• ATM withdrawals that could not have been made by the resident alone
  • Bank statements or cancelled checks that are going to someone else
  • Forged signatures on checks
  • Changes to a will
  • Additional users on a credit card
  • Missing medications
  • Loss of real estate
  • Purchase of unnecessary and expensive insurance products
  • Missing medical devices that were paid for
  • Unusual emotional reactions to certain nursing home attendants or staff
  • Coerced transfers of funds or property

If you discover any of these instances, you should immediately meet with nursing home officials to discuss these unusual transactions. A forged check should be reported to law enforcement. Other agencies that you can report abuse to include:

  • Real estate board
  • State bar association if a lawyer was involved 
  • State insurance commissioner’s office if insurance products were purchased
  • The National Center for Elder Abuse for advice and information
  • An experienced nursing home abuse lawyer like Paul Tetzel

What a Nursing Home Abuse Lawyer Can Do

Retaining an experienced and aggressive nursing home lawyer can remedy many if not all abuses that your loved one has experienced. Nursing homes are liable for the actions of their employees and even for abuse perpetrated by other residents since such acts are entirely foreseeable. 

Your attorney can force the nursing home to hand over records it is required to maintain for your loved one and conduct a full investigation of the practices and procedures the home is obligated to follow. In most cases where financial abuse is uncovered, the nursing home will settle because it failed to oversee the resident’s finances. In many cases, the home can be liable for negligent hiring if the responsible staff person had a history of abuse at other homes or a criminal record that was ignored or not uncovered.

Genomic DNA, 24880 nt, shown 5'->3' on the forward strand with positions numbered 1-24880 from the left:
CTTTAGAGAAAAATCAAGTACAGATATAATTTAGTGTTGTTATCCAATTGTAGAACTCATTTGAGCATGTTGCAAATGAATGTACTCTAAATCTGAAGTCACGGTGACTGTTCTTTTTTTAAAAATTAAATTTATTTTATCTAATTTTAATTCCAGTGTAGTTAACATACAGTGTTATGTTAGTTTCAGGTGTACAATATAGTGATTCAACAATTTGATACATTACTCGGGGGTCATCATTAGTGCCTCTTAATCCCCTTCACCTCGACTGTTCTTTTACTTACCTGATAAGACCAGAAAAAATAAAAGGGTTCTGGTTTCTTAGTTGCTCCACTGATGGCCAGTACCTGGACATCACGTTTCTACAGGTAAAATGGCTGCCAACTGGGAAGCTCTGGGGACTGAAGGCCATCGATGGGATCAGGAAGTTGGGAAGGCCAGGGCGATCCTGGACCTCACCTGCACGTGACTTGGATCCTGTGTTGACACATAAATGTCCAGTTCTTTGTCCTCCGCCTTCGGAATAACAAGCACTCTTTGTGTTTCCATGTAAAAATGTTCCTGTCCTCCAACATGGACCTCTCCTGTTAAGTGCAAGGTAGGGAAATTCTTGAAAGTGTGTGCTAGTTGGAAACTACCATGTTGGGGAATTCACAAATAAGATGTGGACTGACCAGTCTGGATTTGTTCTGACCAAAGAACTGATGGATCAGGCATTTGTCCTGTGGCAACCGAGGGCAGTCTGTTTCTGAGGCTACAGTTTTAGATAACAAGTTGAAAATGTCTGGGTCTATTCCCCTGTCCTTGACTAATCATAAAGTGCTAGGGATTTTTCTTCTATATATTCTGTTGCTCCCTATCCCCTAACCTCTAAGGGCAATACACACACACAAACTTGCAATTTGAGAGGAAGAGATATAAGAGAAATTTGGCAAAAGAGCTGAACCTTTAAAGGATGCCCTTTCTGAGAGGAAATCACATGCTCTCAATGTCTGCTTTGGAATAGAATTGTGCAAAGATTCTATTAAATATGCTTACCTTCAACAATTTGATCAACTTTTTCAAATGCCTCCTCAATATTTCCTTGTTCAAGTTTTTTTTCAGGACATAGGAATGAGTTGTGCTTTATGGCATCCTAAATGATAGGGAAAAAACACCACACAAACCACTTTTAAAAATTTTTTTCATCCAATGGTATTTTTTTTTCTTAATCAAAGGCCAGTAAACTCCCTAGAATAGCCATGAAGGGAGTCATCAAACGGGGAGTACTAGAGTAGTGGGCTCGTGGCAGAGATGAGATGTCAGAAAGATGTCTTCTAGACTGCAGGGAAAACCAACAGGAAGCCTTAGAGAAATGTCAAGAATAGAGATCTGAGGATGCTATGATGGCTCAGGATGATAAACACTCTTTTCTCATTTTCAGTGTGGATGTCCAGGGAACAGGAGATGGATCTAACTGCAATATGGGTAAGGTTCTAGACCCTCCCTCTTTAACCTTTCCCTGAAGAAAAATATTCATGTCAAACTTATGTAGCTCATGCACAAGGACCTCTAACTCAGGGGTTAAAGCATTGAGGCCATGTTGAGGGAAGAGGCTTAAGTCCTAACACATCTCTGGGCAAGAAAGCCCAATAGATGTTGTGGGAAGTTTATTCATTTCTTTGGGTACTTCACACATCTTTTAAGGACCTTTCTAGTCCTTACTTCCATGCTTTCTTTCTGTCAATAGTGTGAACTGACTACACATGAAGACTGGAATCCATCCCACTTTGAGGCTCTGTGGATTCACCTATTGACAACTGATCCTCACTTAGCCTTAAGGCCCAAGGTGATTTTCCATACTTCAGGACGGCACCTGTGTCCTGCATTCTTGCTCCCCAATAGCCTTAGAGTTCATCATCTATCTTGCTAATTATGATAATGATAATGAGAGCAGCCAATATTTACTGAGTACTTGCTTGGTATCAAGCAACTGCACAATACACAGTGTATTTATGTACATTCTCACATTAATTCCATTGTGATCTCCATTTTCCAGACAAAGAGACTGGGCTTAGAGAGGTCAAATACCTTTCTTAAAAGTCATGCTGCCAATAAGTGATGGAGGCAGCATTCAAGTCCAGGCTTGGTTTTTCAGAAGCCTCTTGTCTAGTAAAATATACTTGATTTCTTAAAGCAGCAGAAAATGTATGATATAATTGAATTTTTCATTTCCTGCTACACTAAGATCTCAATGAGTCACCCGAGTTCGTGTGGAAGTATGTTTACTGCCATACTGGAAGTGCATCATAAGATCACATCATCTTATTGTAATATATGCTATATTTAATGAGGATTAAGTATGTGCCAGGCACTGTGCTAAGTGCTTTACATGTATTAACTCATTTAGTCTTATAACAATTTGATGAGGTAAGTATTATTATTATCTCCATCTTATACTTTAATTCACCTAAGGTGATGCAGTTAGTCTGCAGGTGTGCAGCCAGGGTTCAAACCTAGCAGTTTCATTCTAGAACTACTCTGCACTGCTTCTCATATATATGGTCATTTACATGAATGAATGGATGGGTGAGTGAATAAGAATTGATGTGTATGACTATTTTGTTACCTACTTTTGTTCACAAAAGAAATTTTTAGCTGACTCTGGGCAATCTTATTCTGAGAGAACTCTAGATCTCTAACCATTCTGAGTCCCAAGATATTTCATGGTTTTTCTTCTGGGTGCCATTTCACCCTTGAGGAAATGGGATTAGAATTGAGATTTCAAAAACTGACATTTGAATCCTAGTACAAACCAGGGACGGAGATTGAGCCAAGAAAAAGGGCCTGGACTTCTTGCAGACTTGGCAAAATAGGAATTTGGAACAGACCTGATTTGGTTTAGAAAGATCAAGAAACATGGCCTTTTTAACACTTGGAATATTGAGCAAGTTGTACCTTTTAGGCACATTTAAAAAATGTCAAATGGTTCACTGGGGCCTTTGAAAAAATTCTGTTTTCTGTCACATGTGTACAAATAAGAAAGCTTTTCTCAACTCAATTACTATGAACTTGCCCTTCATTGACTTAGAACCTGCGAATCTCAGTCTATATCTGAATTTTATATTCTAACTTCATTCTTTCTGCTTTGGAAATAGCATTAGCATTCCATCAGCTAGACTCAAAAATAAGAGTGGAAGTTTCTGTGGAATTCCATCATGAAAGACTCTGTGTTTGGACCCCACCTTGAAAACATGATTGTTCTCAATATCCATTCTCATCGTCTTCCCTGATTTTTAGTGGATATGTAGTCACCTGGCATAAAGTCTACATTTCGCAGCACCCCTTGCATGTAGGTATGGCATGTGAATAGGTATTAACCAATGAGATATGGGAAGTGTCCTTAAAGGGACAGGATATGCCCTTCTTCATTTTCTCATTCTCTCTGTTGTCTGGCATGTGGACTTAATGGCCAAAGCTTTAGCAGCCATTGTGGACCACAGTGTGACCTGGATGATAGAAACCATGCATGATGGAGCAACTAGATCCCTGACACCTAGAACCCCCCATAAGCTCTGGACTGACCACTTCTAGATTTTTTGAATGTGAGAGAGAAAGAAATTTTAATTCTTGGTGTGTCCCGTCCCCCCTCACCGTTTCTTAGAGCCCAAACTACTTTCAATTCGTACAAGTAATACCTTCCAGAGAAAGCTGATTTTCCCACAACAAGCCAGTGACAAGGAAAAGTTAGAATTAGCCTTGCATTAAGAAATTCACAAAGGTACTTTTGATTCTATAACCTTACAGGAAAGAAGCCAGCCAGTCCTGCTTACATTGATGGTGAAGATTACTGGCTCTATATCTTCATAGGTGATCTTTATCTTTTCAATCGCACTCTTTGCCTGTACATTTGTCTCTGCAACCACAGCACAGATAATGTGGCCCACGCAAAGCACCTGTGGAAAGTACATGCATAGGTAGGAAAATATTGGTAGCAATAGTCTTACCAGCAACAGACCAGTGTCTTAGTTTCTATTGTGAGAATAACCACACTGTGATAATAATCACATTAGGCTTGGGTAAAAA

Your loved one can recover the assets lost, have a POA revoked, have the will invalidated due to undue influence or lack of testamentary capacity, have the bank remove unauthorized persons from the account, and terminate credit cards, among other unauthorized or fraudulent transactions. If the abuse caused by or ignored by the nursing home facility caused your loved one emotional distress or physical injury, then he/she may be awarded damages for pain and suffering.

Fraud that led to the loss of your loved one’s assets may also have adversely affected her eligibility for MassHealth, have IRS implications, or resulted in an eviction from a nursing home. In such cases, your nursing home abuse lawyer can apply for a hardship waiver and demonstrate that financial exploitation caused the problem.

Retain Nursing Home Abuse Lawyer Paul Tetzel

Paul Tetzel has been representing victims of nursing home abuse for decades. He has recovered lost assets for the elderly who were the victims of scams and other unscrupulous activities and held nursing homes liable. Call him for a free consultation about any suspected financial abuse at (617) 742-1700.